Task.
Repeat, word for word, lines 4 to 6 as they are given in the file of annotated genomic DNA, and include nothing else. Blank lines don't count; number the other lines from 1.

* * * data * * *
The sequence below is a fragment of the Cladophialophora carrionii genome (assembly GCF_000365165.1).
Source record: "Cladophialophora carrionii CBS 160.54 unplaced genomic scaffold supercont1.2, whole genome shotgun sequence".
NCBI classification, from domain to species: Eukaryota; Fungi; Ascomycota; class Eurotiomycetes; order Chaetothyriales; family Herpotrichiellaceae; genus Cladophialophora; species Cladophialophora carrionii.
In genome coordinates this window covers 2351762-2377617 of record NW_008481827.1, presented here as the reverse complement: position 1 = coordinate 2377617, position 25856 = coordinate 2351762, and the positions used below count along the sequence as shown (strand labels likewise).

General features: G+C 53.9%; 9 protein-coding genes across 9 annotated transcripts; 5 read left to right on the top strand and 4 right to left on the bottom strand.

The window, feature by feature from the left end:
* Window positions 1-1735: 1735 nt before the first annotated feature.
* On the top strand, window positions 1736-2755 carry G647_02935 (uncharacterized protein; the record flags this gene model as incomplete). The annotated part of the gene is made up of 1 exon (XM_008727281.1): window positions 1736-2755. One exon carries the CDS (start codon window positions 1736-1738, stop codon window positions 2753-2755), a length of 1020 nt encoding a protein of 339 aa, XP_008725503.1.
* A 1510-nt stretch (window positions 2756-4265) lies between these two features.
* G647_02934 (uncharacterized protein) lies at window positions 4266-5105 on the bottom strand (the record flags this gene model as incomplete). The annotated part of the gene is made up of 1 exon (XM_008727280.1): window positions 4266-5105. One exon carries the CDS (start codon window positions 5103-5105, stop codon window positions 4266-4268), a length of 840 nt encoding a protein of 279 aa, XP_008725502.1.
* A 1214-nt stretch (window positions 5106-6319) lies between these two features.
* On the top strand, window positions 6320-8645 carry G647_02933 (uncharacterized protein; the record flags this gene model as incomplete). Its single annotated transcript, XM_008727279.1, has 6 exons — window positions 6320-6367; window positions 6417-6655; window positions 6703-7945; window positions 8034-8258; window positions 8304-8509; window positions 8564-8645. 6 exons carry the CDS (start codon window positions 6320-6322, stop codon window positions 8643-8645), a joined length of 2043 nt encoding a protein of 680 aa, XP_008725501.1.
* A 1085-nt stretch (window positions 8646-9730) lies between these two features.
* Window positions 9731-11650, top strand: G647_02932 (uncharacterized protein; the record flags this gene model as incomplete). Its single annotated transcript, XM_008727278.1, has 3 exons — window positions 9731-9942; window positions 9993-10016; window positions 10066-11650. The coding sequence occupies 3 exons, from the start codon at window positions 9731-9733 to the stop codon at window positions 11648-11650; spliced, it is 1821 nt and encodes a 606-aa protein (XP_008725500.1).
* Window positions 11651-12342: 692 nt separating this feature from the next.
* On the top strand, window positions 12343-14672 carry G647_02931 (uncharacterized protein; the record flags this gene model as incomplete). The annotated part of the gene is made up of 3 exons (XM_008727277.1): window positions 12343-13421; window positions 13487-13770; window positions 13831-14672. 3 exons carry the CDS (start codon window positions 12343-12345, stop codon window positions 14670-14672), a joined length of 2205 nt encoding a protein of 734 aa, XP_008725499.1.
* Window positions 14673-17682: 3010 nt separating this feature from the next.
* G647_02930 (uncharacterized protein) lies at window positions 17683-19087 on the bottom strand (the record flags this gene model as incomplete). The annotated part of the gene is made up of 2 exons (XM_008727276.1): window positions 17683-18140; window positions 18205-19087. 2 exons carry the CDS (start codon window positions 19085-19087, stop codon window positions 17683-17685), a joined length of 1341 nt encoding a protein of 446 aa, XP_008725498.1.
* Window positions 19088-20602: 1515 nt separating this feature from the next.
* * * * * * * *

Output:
In genome coordinates this window covers 2351762-2377617 of record NW_008481827.1, presented here as the reverse complement: position 1 = coordinate 2377617, position 25856 = coordinate 2351762, and the positions used below count along the sequence as shown (strand labels likewise).

General features: G+C 53.9%; 9 protein-coding genes across 9 annotated transcripts; 5 read left to right on the top strand and 4 right to left on the bottom strand.

The window, feature by feature from the left end: